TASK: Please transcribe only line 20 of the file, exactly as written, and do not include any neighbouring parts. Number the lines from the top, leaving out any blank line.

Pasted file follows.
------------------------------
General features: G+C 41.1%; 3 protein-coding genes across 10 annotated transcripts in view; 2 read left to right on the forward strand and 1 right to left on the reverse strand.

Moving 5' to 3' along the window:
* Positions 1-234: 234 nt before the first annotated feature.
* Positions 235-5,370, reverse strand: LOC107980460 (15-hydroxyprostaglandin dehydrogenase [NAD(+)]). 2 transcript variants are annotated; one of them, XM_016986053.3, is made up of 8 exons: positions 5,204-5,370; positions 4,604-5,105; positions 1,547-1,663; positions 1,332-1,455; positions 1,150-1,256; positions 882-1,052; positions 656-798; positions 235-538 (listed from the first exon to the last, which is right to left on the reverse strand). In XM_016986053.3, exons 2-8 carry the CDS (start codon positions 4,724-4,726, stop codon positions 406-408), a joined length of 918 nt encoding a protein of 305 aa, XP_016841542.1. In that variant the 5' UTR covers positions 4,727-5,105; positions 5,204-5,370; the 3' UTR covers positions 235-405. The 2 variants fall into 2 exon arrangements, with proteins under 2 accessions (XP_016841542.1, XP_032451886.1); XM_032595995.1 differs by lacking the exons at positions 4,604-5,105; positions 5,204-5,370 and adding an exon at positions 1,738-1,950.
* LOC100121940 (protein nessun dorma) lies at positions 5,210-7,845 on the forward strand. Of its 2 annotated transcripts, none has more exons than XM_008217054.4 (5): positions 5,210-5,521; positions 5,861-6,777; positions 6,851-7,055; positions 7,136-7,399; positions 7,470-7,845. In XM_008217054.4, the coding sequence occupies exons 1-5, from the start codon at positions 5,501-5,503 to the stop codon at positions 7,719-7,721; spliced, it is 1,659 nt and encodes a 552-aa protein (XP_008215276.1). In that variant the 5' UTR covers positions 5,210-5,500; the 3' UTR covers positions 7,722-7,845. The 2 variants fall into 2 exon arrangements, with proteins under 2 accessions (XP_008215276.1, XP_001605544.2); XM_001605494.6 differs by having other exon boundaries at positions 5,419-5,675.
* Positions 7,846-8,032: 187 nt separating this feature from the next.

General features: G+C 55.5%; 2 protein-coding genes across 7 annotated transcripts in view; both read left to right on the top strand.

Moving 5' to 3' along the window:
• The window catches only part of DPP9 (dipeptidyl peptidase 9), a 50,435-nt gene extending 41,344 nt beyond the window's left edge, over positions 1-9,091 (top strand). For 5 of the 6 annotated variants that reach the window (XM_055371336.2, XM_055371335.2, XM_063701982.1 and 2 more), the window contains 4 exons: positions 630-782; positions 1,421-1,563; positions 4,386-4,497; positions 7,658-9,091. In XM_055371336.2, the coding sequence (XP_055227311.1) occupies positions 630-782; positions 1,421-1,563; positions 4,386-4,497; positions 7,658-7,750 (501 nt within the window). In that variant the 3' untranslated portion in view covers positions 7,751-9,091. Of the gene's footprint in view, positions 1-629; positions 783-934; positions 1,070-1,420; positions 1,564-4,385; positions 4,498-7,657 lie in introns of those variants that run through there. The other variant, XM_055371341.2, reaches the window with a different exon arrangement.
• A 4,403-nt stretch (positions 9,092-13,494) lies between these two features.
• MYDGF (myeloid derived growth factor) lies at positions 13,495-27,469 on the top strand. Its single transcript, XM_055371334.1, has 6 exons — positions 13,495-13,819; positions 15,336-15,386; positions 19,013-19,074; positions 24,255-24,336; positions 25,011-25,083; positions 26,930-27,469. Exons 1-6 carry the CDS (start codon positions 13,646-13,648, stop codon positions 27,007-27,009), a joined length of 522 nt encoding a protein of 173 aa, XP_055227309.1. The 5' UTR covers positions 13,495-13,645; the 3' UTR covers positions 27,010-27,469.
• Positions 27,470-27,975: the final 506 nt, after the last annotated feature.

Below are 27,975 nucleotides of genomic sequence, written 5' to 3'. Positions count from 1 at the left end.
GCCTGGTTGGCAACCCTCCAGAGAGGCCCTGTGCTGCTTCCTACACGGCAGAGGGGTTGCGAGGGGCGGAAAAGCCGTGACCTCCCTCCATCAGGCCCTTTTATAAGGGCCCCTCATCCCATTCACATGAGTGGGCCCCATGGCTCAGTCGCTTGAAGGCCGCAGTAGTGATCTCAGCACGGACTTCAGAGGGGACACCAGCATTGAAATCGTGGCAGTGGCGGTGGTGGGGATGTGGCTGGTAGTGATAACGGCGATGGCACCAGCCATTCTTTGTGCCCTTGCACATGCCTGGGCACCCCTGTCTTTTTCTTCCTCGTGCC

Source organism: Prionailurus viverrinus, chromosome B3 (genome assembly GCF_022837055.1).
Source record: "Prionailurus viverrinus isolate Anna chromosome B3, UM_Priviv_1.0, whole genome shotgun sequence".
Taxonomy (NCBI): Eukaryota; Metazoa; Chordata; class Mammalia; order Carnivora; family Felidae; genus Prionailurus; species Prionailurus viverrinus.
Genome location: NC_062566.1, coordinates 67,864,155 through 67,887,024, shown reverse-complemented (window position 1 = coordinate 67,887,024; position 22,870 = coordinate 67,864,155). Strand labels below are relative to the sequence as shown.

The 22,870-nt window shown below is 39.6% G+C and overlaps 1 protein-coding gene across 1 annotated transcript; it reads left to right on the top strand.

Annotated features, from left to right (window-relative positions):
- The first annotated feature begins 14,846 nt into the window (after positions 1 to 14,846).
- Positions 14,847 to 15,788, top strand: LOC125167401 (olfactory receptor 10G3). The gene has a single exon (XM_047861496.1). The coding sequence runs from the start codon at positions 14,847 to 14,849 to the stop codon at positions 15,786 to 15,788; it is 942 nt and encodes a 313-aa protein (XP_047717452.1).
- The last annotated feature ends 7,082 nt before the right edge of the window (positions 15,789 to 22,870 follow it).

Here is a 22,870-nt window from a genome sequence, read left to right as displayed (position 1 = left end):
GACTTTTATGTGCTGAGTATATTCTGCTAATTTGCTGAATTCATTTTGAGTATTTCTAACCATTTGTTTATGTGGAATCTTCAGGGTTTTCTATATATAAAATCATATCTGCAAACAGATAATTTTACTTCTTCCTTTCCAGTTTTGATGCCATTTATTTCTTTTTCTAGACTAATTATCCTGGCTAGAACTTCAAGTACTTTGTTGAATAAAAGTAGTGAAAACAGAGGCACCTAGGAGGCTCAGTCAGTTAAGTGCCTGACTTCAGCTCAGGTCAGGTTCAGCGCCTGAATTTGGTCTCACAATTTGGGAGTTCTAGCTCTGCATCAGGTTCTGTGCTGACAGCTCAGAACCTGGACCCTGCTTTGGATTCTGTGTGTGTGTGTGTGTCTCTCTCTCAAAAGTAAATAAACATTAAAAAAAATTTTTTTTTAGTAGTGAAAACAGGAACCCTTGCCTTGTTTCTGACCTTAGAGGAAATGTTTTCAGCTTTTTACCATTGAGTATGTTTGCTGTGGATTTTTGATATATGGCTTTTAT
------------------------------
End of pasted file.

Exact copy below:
Annotated features, from left to right (window-relative positions):